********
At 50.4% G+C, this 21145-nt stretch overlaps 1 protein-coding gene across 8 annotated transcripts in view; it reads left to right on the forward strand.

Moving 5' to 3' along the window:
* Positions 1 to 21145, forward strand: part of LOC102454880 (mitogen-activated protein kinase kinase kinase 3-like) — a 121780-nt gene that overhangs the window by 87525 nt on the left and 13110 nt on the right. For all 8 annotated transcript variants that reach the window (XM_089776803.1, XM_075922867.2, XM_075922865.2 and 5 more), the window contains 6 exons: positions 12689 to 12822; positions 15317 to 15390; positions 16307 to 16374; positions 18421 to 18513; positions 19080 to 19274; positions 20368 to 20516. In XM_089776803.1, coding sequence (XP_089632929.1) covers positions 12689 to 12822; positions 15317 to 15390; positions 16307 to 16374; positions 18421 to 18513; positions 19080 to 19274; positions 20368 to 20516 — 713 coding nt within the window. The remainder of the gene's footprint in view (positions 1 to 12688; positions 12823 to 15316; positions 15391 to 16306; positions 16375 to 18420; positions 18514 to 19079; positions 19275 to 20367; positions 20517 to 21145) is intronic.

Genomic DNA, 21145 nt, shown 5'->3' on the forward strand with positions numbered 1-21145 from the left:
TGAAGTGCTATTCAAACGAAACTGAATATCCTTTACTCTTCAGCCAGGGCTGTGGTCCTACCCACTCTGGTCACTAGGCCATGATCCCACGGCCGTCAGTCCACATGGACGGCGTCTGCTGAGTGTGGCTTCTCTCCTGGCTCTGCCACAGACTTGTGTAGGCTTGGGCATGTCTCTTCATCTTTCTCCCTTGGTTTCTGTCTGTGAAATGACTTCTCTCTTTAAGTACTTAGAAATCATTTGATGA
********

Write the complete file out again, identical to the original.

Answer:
At 50.4% G+C, this 21145-nt stretch overlaps 1 protein-coding gene across 8 annotated transcripts in view; it reads left to right on the forward strand.

Moving 5' to 3' along the window:
* Positions 1 to 21145, forward strand: part of LOC102454880 (mitogen-activated protein kinase kinase kinase 3-like) — a 121780-nt gene that overhangs the window by 87525 nt on the left and 13110 nt on the right. For all 8 annotated transcript variants that reach the window (XM_089776803.1, XM_075922867.2, XM_075922865.2 and 5 more), the window contains 6 exons: positions 12689 to 12822; positions 15317 to 15390; positions 16307 to 16374; positions 18421 to 18513; positions 19080 to 19274; positions 20368 to 20516. In XM_089776803.1, coding sequence (XP_089632929.1) covers positions 12689 to 12822; positions 15317 to 15390; positions 16307 to 16374; positions 18421 to 18513; positions 19080 to 19274; positions 20368 to 20516 — 713 coding nt within the window. The remainder of the gene's footprint in view (positions 1 to 12688; positions 12823 to 15316; positions 15391 to 16306; positions 16375 to 18420; positions 18514 to 19079; positions 19275 to 20367; positions 20517 to 21145) is intronic.

Genomic DNA, 21145 nt, shown 5'->3' on the forward strand with positions numbered 1-21145 from the left:
TGAAGTGCTATTCAAACGAAACTGAATATCCTTTACTCTTCAGCCAGGGCTGTGGTCCTACCCACTCTGGTCACTAGGCCATGATCCCACGGCCGTCAGTCCACATGGACGGCGTCTGCTGAGTGTGGCTTCTCTCCTGGCTCTGCCACAGACTTGTGTAGGCTTGGGCATGTCTCTTCATCTTTCTCCCTTGGTTTCTGTCTGTGAAATGACTTCTCTCTTTAAGTACTTAGAAATCATTTGATGA